Monday, January 23, 2012

Jesus and Canaanite Genocide - Part 4

4. How can the God of Joshua be the God of Jesus?

And so we get back to the key question – how can the God of Joshua also be the God of Jesus? A few thoughts.

  • Jesus is the one who takes the punishment that we deserve so that we don't suffer the same fate as the Canaanites. He is the solution to the problem of how there can be any hope for those who commit treason against the rightful and righteous rule of God. And he solves it by being God and bearing God's own righteous anger against our sin.
  • Some people say that God could not order the destruction of the Canaanites. But if that is so, why did Jesus need to die? If the punishment that we all deserve for our sin was any less than death, God need not have paid that price for us. But he did.
  • What happened with the Canaanites shows us where the natural trajectory of our lives leads. Jesus offers us transformation that leads away from cosmic treason and judgement and into following the Prince of Peace.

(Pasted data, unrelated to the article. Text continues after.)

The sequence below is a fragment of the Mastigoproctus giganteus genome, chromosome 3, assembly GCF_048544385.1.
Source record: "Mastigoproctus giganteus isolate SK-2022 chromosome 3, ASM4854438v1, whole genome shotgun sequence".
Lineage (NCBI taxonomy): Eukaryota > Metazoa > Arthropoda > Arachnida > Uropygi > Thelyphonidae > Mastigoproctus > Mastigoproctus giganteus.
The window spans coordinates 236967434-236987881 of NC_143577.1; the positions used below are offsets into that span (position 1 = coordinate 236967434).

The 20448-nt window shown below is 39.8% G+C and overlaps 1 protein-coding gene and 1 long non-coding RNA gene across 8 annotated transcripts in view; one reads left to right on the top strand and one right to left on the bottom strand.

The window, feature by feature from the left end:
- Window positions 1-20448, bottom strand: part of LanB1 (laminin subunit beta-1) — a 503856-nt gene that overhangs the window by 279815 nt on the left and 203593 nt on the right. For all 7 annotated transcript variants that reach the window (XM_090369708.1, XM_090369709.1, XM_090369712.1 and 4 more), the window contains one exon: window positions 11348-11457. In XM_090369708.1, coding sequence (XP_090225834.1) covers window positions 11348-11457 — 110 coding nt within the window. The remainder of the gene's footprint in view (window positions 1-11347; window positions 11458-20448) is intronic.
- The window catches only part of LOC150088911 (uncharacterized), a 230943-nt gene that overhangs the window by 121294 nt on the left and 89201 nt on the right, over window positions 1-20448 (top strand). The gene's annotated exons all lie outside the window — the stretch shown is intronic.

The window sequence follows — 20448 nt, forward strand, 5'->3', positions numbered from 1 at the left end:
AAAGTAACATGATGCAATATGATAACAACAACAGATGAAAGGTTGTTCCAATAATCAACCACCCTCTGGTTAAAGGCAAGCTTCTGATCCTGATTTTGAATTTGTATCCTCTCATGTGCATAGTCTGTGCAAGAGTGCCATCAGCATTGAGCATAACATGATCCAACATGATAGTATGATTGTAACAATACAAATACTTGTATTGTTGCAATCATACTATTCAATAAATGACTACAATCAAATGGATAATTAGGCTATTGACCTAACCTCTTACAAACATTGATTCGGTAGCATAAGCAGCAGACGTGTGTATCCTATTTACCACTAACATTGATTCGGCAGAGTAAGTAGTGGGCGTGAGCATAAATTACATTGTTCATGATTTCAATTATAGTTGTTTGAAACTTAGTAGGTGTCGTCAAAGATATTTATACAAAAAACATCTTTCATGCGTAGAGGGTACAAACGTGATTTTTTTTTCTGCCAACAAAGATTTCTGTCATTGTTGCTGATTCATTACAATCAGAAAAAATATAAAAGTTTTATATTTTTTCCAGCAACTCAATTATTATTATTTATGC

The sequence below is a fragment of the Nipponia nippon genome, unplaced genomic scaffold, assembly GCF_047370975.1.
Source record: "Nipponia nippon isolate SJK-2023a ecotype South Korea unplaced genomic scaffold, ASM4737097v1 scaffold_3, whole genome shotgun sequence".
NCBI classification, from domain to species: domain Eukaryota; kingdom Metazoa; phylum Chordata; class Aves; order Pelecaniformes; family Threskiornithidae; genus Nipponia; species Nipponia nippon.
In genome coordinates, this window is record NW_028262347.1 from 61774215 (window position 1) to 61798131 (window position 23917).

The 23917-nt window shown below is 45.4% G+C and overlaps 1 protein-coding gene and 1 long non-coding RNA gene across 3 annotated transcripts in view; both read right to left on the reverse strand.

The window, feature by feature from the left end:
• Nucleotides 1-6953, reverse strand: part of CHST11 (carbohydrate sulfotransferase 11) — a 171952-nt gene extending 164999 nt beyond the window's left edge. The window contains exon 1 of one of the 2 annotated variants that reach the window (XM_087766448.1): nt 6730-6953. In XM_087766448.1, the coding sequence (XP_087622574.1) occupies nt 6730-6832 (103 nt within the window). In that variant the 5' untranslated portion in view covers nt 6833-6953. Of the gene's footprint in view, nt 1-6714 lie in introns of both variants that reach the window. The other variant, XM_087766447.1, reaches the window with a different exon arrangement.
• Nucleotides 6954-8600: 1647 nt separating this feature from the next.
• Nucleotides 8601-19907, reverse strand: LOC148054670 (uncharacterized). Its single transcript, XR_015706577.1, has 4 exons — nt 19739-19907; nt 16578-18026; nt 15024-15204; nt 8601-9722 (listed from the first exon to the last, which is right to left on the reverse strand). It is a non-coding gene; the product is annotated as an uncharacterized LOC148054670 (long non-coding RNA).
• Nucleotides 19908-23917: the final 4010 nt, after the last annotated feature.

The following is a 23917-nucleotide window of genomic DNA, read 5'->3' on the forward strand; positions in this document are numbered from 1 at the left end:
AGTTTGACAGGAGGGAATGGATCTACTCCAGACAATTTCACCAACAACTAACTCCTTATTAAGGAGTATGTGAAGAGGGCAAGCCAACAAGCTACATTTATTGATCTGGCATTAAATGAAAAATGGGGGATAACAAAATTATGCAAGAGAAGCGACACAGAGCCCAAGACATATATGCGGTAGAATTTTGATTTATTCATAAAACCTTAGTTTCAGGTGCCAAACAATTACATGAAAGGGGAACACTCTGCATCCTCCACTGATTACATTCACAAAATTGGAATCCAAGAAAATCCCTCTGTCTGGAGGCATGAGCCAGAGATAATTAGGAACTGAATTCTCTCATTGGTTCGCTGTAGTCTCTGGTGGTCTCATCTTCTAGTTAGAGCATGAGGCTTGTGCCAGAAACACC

• Jesus is the one who will ultimately judge the world. He will return in glory to judge the living and dead, as the Creed says. Longman points out that those who have a problem with the Canaanite genocide are likely to have far more of a problem with the Last Judgement. But as the last judgement is something carried out by Jesus, the problem is not in reconciling the God of Joshua with the God of Jesus, but reconciling Christ as Saviour and Christ as Judge.
  • Christ can be Judge precisely because he is also Saviour. He has offered us salvation; he has paid the immense price for that salvation. And so if we reject that salvation, we have offended him. The God most of the Canaanites rejected is the same God who died to redeem the few who turned to him, and is the same God who judged them for their rejection of his offer of salvation.
[intro | Part 1 | Part 2 | Part 3 | Part 4]
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